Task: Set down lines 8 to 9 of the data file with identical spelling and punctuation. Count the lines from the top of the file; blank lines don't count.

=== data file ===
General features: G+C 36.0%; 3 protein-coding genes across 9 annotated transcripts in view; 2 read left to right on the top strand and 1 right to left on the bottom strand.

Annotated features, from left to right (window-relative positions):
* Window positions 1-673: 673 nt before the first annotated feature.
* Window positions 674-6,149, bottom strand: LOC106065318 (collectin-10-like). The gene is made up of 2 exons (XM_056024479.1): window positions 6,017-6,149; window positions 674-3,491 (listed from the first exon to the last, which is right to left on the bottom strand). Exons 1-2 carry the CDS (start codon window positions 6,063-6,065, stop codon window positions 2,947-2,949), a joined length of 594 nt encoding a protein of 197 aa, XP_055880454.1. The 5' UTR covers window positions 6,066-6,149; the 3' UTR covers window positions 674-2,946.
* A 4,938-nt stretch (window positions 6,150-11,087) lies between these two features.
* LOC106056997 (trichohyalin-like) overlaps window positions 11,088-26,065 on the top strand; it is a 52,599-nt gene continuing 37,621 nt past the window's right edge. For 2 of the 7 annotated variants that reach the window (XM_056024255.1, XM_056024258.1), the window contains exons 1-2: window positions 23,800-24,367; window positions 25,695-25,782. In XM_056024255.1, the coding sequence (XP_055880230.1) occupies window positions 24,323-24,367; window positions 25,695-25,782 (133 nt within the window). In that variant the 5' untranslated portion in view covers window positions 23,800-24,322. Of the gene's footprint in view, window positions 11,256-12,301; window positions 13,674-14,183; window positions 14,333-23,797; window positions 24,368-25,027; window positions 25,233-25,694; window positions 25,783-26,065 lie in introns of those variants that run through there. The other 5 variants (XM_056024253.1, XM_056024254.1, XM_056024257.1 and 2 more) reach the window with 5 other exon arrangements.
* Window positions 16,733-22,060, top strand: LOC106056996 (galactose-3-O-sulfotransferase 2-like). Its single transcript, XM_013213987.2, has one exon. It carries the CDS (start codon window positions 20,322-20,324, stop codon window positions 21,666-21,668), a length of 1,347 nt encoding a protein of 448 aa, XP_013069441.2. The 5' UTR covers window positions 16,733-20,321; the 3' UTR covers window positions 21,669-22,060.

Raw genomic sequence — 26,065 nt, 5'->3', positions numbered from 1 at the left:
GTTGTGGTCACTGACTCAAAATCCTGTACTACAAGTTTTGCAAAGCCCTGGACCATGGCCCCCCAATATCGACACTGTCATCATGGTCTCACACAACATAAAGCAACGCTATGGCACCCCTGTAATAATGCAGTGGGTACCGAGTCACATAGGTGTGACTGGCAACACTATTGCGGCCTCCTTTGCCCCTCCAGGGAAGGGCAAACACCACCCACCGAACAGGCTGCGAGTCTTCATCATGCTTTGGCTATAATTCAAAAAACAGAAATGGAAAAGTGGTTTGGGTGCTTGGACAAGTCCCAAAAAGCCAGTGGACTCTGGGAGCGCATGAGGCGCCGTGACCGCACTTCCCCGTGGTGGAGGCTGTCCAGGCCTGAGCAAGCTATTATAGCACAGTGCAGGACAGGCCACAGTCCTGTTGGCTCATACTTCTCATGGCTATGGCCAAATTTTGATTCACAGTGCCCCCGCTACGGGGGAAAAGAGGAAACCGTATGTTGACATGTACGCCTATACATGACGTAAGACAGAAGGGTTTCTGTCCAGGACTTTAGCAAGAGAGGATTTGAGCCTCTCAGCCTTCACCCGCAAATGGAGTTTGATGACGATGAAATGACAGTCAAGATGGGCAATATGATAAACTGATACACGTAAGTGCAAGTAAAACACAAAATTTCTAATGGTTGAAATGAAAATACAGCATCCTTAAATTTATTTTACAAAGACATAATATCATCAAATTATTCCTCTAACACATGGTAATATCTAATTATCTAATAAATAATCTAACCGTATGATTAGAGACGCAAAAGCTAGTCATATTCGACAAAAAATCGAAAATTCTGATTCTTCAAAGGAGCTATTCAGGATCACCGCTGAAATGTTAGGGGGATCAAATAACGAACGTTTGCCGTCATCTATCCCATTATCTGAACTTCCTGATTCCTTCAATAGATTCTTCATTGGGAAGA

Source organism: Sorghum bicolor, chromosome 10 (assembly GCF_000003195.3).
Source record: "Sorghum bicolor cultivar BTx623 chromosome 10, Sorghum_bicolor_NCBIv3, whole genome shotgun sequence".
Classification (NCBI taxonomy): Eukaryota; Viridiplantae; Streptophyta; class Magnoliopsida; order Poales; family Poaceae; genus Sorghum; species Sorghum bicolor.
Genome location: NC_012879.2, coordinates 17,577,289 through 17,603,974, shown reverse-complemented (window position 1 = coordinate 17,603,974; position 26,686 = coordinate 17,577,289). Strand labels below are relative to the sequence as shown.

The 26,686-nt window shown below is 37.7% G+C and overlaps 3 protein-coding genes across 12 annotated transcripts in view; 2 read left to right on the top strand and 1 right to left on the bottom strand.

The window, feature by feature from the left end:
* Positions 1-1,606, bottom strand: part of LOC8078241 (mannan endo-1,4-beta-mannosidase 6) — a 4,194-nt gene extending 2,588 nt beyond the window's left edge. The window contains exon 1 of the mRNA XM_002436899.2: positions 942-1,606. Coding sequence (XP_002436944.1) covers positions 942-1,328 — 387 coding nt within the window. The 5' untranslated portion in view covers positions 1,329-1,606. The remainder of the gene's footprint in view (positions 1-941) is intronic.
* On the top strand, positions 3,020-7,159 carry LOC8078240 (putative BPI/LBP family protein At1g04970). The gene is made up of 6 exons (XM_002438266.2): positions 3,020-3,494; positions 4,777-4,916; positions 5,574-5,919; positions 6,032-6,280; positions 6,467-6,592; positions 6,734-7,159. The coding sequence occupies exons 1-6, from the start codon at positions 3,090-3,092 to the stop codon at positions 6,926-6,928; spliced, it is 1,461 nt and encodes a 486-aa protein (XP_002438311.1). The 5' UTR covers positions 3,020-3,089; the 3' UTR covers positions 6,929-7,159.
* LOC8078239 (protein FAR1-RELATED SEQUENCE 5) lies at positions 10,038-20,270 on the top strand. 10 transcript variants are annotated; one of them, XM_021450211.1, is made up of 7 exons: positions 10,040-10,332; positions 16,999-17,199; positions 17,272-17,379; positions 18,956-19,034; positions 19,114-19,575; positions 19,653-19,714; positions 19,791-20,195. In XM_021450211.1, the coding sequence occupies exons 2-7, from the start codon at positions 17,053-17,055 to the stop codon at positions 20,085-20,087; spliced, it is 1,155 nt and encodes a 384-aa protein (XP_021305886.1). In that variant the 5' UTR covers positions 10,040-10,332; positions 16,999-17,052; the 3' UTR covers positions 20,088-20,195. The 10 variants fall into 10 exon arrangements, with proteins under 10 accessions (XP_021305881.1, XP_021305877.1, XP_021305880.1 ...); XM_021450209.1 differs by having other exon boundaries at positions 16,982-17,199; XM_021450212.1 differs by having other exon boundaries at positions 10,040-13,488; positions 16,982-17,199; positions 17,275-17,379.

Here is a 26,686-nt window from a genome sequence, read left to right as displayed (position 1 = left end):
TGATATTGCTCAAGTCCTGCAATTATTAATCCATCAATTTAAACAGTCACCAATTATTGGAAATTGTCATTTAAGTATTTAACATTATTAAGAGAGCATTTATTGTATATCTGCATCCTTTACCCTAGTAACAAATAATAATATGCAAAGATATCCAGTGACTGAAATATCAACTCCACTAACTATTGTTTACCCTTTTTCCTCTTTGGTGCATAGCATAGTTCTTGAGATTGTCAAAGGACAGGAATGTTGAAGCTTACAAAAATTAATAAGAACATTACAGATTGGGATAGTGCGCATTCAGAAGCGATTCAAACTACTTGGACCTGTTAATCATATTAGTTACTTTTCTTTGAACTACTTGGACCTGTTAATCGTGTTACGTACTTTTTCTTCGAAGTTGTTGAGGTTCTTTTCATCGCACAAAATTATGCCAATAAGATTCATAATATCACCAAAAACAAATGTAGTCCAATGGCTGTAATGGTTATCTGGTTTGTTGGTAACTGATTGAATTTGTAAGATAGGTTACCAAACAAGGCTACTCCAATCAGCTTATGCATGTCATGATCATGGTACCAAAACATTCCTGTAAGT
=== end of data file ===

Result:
Raw genomic sequence — 26,065 nt, 5'->3', positions numbered from 1 at the left:
GTTGTGGTCACTGACTCAAAATCCTGTACTACAAGTTTTGCAAAGCCCTGGACCATGGCCCCCCAATATCGACACTGTCATCATGGTCTCACACAACATAAAGCAACGCTATGGCACCCCTGTAATAATGCAGTGGGTACCGAGTCACATAGGTGTGACTGGCAACACTATTGCGGCCTCCTTTGCCCCTCCAGGGAAGGGCAAACACCACCCACCGAACAGGCTGCGAGTCTTCATCATGCTTTGGCTATAATTCAAAAAACAGAAATGGAAAAGTGGTTTGGGTGCTTGGACAAGTCCCAAAAAGCCAGTGGACTCTGGGAGCGCATGAGGCGCCGTGACCGCACTTCCCCGTGGTGGAGGCTGTCCAGGCCTGAGCAAGCTATTATAGCACAGTGCAGGACAGGCCACAGTCCTGTTGGCTCATACTTCTCATGGCTATGGCCAAATTTTGATTCACAGTGCCCCCGCTACGGGGGAAAAGAGGAAACCGTATGTTGACATGTACGCCTATACATGACGTAAGACAGAAGGGTTTCTGTCCAGGACTTTAGCAAGAGAGGATTTGAGCCTCTCAGCCTTCACCCGCAAATGGAGTTTGATGACGATGAAATGACAGTCAAGATGGGCAATATGATAAACTGATACACGTAAGTGCAAGTAAAACACAAAATTTCTAATGGTTGAAATGAAAATACAGCATCCTTAAATTTATTTTACAAAGACATAATATCATCAAATTATTCCTCTAACACATGGTAATATCTAATTATCTAATAAATAATCTAACCGTATGATTAGAGACGCAAAAGCTAGTCATATTCGACAAAAAATCGAAAATTCTGATTCTTCAAAGGAGCTATTCAGGATCACCGCTGAAATGTTAGGGGGATCAAATAACGAACGTTTGCCGTCATCTATCCCATTATCTGAACTTCCTGATTCCTTCAATAGATTCTTCATTGGGAAGA